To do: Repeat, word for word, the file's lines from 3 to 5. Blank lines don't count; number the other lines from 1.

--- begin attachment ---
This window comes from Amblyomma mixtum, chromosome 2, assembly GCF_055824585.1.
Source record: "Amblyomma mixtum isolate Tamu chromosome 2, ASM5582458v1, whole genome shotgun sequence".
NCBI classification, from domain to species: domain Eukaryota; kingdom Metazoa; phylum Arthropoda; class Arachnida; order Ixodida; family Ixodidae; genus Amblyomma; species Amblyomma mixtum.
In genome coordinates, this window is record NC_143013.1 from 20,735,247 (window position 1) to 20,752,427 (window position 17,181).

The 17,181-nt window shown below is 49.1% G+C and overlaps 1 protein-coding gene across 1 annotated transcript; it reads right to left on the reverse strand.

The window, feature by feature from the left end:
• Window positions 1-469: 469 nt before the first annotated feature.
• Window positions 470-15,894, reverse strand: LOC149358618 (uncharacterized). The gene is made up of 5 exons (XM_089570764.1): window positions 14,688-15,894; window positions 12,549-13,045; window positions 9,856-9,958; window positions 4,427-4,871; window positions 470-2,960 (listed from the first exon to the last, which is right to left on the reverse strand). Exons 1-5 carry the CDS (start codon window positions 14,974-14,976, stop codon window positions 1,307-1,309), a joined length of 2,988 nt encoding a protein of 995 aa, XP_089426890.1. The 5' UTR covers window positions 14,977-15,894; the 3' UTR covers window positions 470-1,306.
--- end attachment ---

NCBI classification, from domain to species: domain Eukaryota; kingdom Metazoa; phylum Arthropoda; class Arachnida; order Ixodida; family Ixodidae; genus Amblyomma; species Amblyomma mixtum.
In genome coordinates, this window is record NC_143013.1 from 20,735,247 (window position 1) to 20,752,427 (window position 17,181).

The 17,181-nt window shown below is 49.1% G+C and overlaps 1 protein-coding gene across 1 annotated transcript; it reads right to left on the reverse strand.